I have an up and running PostgreSQL database. Now I would like to automate some operations on my database but I have a problem with the password.

I am using the following bash script:

export PGPASSWORD="postgres"
sudo -u postgres psql -d pg_ldap -w --no-password -h localhost -p 5432 -t -c "SELECT id FROM radusers WHERE id=1"

When I run the bash script I get the following error:

psql: fe_sendauth: no password supplied

I have even tried to configure the .pgpass file in my home directory but to no avail:


I have run the following command:

sudo chmod 0600 .pgpass

Nevertheless it does not seem that any of the methods works. Does anyone have any idea? Am I forgetting to do something?

  • 2
    Try sudo su -c psql postgres psql ... instead.
    – Flup
    Jul 25, 2013 at 10:18
  • The .pgpass is in your home directory? Not in the postgres user's one? Jul 25, 2013 at 14:37
  • Yes it is in my home directory, i.e. /home/server2/
    – alibaba
    Jul 25, 2013 at 15:57

3 Answers 3


sudo does not retain most environment variables. If you want to specify environment variables to a command run under sudo, do so though sudo:

sudo PGPASSWORD="postgres" -u postgres psql -d pg_ldap -w --no-password -h localhost -p 5432 -t -c "SELECT id FROM radusers WHERE id=1"

Whether or not sudo permits this will depend on the security policy in force on your site.

I don't recommend this approach as it exposes the password in the command-line history and in the process list. It's much better to use a .pgpass file, or preferably set pg_hba.conf up for peer authentication of local connections from user postgres.

You can use a .pgpass file, but it must be the .pgpass of the user you're sudo'ing to, not the user you're sudoing from; it'd need to be ~postgres/.pgpass in this case. Think about it: psql running as postgres doesn't know you ran it via sudo from your account, it doesn't know what your user account is, and even if it did it doesn't have read permission as user postgres to ~youruser/.pgpass.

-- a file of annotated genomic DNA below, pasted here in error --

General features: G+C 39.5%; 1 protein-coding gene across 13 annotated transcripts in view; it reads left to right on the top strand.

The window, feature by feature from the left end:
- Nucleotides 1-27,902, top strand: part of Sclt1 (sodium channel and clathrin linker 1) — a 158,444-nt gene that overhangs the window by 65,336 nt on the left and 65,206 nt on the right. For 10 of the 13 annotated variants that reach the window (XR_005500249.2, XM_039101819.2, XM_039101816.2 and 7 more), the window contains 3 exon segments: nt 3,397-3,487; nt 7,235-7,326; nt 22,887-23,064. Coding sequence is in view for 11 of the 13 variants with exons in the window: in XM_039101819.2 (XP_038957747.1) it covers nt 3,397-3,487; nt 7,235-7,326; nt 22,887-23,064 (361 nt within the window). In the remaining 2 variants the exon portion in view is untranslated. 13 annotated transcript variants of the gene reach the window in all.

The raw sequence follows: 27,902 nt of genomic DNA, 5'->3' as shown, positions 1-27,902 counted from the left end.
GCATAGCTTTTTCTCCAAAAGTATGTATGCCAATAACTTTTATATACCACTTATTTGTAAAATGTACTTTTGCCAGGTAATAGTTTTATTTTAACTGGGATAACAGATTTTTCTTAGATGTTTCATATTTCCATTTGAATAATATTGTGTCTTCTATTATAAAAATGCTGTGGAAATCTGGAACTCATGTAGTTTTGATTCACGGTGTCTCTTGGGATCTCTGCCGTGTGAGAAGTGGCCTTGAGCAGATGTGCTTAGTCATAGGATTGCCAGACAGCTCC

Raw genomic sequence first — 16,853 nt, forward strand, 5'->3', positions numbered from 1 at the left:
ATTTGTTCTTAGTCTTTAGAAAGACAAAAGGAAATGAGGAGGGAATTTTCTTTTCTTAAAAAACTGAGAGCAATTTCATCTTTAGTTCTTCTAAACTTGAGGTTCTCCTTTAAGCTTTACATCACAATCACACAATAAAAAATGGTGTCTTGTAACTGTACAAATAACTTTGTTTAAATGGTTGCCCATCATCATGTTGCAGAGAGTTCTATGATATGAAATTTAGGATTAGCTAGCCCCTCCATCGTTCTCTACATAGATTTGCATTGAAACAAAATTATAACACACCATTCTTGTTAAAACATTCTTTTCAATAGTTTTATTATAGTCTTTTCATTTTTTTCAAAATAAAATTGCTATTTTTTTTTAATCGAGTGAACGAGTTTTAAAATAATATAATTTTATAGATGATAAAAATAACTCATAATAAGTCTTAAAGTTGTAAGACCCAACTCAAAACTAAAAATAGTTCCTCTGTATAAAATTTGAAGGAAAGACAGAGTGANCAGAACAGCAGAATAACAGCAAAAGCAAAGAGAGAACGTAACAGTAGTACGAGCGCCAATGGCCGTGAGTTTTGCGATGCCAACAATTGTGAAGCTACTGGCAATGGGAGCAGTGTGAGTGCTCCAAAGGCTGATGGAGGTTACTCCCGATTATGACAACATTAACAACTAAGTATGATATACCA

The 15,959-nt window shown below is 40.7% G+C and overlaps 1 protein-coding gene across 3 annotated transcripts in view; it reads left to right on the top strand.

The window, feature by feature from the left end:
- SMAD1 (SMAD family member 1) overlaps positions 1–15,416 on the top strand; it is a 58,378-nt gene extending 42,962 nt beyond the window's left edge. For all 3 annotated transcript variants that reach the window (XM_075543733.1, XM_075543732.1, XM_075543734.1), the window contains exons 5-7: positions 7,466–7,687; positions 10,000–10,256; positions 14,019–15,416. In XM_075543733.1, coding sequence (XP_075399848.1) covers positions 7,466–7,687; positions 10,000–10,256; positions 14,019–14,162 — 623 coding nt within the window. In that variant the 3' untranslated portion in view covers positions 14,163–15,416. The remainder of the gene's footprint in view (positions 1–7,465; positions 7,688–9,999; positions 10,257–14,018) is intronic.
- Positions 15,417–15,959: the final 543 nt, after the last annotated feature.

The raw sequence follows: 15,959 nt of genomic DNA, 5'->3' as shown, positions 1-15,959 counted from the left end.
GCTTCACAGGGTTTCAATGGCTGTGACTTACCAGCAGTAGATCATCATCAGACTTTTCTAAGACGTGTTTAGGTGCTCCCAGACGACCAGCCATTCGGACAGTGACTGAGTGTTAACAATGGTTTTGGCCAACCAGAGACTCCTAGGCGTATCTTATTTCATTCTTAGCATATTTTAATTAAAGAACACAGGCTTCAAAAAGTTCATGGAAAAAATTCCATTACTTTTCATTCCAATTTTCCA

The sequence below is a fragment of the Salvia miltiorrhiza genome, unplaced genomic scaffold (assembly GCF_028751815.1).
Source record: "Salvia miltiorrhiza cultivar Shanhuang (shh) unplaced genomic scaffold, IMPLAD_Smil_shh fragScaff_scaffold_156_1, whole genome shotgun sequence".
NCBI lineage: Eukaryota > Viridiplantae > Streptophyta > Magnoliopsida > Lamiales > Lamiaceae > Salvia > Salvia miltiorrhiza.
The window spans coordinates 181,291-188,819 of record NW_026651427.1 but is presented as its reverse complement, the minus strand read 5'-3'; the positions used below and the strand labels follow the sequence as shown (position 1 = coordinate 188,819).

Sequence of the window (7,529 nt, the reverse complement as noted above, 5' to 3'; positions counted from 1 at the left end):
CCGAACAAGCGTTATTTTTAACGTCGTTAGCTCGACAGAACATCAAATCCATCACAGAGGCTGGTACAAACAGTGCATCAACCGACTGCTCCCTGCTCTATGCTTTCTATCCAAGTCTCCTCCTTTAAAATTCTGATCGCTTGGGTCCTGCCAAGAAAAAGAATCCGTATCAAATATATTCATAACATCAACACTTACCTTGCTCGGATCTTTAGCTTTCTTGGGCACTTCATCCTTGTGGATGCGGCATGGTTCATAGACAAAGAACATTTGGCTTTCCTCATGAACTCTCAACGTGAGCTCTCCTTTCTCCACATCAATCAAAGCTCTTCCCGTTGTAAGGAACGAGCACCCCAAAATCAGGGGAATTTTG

Additionally, -w is the same as --no-password. There's no point specifying both.

  • 2
    You could also setup sudo to allow you to use the -E option which will preserve your environment (including PGPASSWORD). This prevents it showing on the process list.
    – fukawi2
    Jul 26, 2013 at 1:16

This occurs if the password for the database is not given.



I have even tried to configure the .pgpass file in my home directory but to no avail:

You need to create the .pgpass file in the home directory of the account running the psql command, i.e. the postgres account, not yours!

psql -d pg_ldap -w --no-password ...

I think these options might be confusing things as well.

Both mean the same things, specifically "don't use a password".

I'd suggest removing these. psql will acknowledge that a password is required but should detect a correctly-placed .pgpass file and use that instead of asking for a password.

And, of course, your postgres account password isn't really "postgres", is it? :-)

Your Answer

By clicking “Post Your Answer”, you agree to our terms of service, privacy policy and cookie policy

Not the answer you're looking for? Browse other questions tagged or ask your own question.